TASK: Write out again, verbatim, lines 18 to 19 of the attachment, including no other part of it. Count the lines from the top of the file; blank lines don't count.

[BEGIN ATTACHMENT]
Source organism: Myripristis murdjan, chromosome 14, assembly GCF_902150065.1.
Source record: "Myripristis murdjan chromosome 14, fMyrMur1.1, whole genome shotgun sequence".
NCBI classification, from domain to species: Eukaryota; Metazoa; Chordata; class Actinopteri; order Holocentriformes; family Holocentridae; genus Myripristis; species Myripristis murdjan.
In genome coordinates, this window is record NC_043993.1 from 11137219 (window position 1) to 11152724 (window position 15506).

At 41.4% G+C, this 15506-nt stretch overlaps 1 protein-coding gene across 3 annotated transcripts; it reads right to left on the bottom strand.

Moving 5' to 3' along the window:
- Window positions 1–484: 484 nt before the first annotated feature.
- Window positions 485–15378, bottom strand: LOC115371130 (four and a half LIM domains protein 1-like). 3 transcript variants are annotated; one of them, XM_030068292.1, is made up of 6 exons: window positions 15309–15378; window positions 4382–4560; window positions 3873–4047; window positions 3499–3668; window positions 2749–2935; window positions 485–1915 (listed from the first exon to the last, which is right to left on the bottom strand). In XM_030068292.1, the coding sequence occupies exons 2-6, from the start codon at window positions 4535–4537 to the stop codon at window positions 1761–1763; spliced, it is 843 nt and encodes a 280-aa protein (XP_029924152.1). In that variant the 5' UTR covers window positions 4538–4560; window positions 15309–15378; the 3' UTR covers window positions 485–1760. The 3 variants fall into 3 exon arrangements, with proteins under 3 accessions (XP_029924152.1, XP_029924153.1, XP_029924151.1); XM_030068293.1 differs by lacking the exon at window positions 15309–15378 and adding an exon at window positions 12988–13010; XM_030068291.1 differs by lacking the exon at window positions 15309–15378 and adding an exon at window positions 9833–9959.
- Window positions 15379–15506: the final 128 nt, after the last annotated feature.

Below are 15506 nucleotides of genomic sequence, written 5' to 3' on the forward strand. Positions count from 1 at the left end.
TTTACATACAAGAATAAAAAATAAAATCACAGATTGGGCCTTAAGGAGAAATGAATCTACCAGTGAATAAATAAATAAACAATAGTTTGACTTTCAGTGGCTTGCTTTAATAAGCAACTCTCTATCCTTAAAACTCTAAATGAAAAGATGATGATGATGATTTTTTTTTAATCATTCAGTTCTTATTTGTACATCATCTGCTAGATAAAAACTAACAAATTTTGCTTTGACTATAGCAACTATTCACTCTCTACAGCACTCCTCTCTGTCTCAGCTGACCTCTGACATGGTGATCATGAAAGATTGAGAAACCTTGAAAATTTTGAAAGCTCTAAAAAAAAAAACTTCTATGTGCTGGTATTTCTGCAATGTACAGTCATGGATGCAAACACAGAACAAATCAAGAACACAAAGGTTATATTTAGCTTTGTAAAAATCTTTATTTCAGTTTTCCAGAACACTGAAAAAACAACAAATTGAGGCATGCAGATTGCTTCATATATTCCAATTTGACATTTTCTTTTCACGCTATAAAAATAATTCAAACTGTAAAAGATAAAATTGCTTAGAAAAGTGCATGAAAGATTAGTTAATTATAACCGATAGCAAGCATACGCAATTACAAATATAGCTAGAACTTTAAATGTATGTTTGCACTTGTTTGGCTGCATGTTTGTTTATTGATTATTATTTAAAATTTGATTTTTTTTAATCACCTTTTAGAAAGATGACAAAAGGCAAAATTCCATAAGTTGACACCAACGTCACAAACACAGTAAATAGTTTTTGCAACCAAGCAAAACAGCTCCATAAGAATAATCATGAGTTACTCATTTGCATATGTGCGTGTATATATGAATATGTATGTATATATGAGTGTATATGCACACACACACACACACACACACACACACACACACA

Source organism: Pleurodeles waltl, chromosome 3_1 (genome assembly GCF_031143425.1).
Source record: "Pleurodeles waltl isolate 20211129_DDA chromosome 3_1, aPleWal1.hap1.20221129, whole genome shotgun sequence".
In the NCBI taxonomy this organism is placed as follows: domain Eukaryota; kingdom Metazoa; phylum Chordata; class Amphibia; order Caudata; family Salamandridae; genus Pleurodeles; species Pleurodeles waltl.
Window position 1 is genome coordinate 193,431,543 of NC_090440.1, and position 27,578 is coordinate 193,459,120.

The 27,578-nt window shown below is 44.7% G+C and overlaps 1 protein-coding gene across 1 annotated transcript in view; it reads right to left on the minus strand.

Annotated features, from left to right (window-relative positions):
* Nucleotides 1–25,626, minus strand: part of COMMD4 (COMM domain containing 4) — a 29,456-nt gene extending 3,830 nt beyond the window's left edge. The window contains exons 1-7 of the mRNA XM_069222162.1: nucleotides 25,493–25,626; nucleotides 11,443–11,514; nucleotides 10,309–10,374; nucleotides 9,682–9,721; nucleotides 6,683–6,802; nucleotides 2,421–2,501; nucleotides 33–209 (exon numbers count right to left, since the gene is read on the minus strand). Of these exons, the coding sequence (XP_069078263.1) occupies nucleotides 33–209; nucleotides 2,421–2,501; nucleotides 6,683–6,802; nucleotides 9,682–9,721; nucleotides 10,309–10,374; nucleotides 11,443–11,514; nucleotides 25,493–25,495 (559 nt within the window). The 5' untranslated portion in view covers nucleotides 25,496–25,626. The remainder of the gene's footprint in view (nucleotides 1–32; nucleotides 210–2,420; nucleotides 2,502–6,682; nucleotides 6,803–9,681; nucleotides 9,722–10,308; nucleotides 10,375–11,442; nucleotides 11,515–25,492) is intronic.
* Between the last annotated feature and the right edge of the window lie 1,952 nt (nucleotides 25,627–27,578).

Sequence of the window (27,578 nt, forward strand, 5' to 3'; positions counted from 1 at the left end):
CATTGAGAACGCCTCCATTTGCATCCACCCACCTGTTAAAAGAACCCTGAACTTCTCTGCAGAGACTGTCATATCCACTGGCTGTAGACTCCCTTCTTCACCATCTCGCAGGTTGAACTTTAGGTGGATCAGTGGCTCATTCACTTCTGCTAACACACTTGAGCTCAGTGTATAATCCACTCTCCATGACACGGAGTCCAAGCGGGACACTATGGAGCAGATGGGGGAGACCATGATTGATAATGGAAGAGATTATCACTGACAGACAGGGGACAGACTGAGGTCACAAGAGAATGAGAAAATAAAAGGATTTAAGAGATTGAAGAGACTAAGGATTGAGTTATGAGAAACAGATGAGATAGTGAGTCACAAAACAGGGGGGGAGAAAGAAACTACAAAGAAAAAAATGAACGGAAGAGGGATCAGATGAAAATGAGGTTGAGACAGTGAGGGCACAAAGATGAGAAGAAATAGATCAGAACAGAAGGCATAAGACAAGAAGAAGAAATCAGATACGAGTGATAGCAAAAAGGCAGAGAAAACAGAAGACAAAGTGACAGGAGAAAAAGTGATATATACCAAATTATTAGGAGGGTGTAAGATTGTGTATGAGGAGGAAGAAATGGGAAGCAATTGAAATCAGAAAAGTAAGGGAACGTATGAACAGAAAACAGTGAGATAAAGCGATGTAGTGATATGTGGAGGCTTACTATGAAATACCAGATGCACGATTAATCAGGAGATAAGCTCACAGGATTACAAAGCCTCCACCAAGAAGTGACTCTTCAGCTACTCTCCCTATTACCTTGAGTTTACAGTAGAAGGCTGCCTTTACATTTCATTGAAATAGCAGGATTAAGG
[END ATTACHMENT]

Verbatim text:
* Nucleotides 1–25,626, minus strand: part of COMMD4 (COMM domain containing 4) — a 29,456-nt gene extending 3,830 nt beyond the window's left edge. The window contains exons 1-7 of the mRNA XM_069222162.1: nucleotides 25,493–25,626; nucleotides 11,443–11,514; nucleotides 10,309–10,374; nucleotides 9,682–9,721; nucleotides 6,683–6,802; nucleotides 2,421–2,501; nucleotides 33–209 (exon numbers count right to left, since the gene is read on the minus strand). Of these exons, the coding sequence (XP_069078263.1) occupies nucleotides 33–209; nucleotides 2,421–2,501; nucleotides 6,683–6,802; nucleotides 9,682–9,721; nucleotides 10,309–10,374; nucleotides 11,443–11,514; nucleotides 25,493–25,495 (559 nt within the window). The 5' untranslated portion in view covers nucleotides 25,496–25,626. The remainder of the gene's footprint in view (nucleotides 1–32; nucleotides 210–2,420; nucleotides 2,502–6,682; nucleotides 6,803–9,681; nucleotides 9,722–10,308; nucleotides 10,375–11,442; nucleotides 11,515–25,492) is intronic.
* Between the last annotated feature and the right edge of the window lie 1,952 nt (nucleotides 25,627–27,578).